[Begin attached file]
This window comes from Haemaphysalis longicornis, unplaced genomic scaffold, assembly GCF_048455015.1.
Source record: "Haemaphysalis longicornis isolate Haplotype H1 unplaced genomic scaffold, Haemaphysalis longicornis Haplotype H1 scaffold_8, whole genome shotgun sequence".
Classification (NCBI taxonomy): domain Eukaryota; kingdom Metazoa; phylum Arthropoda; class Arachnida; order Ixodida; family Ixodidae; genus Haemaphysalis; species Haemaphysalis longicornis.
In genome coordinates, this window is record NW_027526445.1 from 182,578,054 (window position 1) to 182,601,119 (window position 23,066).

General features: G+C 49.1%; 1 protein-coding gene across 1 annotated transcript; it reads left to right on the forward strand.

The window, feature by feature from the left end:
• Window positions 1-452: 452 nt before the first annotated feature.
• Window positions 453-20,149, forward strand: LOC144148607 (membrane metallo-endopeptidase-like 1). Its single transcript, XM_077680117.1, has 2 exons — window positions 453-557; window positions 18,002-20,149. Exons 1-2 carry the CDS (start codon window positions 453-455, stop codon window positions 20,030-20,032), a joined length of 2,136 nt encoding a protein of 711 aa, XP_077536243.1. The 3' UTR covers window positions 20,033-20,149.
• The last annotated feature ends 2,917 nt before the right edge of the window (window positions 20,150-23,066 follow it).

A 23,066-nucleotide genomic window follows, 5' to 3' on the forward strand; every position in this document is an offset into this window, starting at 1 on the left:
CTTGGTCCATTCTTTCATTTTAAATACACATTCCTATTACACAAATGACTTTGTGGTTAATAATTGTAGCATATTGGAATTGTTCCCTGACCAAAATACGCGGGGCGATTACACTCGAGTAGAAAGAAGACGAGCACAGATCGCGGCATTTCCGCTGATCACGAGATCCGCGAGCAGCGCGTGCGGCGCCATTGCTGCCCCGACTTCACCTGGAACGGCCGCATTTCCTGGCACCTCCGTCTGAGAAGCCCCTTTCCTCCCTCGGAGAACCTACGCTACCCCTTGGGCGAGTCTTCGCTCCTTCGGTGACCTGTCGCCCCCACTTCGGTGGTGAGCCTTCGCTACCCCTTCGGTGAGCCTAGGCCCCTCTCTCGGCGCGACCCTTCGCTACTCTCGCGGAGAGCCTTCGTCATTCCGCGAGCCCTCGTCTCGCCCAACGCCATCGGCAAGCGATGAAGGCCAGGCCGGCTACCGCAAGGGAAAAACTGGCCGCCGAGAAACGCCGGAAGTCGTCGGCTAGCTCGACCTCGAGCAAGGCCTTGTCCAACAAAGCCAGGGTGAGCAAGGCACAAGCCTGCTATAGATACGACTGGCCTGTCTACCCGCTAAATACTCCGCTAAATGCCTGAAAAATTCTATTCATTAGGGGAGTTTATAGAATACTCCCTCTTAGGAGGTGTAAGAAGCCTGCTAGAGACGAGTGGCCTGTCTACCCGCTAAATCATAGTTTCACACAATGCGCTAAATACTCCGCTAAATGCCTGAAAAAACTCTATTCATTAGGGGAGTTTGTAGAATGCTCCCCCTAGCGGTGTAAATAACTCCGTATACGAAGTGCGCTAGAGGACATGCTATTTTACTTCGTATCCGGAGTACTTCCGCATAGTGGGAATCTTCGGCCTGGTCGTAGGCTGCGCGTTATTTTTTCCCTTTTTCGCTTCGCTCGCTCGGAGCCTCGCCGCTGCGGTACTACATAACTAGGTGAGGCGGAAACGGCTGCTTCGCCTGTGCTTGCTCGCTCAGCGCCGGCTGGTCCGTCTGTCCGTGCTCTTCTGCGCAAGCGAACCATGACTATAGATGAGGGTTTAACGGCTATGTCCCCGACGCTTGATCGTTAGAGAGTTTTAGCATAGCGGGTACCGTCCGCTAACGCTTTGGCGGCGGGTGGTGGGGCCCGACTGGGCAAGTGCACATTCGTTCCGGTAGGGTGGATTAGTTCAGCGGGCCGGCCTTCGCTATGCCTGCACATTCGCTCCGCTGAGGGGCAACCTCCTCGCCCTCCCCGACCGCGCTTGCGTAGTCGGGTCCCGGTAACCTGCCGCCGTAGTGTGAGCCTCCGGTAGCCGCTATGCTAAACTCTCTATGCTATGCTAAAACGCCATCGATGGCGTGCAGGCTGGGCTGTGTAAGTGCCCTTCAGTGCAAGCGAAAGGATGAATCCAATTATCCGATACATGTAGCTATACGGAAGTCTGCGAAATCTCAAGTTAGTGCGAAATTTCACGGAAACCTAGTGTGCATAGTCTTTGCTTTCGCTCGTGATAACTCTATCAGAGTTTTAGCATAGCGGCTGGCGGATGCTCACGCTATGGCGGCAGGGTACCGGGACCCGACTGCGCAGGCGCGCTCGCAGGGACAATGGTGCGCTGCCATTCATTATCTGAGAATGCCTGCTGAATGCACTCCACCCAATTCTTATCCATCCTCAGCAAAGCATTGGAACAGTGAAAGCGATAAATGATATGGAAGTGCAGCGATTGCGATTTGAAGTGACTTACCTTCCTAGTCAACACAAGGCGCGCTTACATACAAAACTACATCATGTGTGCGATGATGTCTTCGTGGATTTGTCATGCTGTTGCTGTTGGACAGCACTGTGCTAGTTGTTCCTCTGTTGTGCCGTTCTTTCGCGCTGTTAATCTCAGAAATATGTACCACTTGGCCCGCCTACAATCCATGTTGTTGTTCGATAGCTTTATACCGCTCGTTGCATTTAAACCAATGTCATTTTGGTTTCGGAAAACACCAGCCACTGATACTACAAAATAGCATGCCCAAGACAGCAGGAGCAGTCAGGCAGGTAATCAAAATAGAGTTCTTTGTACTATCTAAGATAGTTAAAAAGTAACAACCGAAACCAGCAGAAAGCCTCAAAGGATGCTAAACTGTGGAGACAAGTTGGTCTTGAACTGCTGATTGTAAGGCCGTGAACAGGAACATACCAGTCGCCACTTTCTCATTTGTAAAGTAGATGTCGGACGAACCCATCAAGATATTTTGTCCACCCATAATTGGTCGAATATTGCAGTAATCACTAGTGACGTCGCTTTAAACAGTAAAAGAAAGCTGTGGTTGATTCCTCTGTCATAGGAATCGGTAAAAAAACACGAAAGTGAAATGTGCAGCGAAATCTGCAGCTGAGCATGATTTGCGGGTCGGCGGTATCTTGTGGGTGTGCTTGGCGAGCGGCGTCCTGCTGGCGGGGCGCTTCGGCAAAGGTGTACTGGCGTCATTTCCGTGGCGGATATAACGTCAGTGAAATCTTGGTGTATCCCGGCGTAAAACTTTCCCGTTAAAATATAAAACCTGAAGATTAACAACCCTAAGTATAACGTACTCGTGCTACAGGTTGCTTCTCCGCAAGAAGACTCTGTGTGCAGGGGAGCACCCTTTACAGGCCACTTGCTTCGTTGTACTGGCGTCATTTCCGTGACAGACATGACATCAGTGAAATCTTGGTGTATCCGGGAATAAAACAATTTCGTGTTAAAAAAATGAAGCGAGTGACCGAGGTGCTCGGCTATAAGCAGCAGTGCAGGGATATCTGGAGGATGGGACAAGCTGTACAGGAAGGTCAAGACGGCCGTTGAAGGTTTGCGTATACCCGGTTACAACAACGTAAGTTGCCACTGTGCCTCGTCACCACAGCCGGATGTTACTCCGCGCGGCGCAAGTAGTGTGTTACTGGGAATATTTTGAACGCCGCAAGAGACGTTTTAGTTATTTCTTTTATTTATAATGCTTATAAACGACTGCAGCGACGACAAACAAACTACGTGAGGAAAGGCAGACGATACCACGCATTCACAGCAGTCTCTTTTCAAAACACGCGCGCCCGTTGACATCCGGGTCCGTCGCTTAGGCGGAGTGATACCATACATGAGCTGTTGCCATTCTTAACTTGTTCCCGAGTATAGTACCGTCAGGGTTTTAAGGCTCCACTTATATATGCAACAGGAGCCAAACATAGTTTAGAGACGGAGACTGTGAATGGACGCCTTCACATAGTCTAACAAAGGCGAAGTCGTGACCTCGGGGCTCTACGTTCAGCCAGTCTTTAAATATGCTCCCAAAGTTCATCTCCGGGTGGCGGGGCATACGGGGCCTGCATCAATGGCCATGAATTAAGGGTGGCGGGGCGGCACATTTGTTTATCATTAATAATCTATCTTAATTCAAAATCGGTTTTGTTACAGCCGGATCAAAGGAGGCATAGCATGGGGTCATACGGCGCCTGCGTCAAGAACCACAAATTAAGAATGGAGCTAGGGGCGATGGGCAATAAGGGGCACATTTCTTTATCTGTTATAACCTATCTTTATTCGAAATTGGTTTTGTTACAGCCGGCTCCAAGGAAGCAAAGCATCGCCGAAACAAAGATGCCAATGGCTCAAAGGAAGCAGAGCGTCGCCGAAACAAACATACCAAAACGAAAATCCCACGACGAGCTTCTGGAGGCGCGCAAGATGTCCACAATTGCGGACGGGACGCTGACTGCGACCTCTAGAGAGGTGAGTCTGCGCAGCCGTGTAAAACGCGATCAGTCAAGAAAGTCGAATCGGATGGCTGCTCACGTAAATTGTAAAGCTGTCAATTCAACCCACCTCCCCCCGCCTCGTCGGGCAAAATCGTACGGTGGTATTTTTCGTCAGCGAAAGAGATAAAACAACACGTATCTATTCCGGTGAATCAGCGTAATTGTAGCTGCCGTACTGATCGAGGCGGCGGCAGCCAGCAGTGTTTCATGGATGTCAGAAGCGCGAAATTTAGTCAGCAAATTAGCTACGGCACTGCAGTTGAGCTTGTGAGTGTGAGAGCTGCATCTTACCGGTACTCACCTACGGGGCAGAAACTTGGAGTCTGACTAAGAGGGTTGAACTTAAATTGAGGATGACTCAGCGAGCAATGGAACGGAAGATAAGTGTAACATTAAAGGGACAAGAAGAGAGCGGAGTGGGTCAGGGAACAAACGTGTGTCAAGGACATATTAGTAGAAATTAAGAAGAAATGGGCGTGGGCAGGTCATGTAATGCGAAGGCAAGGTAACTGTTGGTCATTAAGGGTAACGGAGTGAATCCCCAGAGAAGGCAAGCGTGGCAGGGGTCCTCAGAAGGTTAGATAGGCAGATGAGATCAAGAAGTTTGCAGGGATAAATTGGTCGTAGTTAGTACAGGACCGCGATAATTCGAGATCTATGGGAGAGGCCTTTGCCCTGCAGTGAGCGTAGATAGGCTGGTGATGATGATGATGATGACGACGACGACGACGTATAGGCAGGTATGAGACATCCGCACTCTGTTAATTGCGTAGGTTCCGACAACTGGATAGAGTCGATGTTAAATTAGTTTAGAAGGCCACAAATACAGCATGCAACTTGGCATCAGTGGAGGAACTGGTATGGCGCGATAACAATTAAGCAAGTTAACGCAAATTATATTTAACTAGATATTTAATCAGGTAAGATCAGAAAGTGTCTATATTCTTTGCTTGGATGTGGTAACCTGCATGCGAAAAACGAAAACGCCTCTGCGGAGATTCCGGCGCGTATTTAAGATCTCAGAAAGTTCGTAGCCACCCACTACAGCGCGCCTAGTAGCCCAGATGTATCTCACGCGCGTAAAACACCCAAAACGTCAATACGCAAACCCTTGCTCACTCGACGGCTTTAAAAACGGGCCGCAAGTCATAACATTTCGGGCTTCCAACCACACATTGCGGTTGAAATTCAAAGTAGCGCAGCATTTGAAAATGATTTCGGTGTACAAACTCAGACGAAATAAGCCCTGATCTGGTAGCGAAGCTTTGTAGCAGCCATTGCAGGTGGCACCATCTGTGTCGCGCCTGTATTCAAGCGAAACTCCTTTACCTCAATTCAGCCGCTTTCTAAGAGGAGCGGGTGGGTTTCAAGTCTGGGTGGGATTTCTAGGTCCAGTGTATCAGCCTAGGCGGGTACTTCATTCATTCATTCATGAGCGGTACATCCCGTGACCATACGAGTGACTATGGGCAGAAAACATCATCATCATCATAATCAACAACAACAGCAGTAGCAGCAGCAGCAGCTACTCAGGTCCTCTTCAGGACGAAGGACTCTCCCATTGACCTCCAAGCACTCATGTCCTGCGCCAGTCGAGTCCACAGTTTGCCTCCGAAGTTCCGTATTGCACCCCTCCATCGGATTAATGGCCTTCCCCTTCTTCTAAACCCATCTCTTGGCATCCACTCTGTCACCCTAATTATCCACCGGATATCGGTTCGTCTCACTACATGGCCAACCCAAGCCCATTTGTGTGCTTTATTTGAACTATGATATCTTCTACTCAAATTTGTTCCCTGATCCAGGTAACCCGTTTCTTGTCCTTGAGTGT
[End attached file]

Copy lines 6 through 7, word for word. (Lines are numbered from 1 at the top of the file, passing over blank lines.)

The window, feature by feature from the left end:
• Window positions 1-452: 452 nt before the first annotated feature.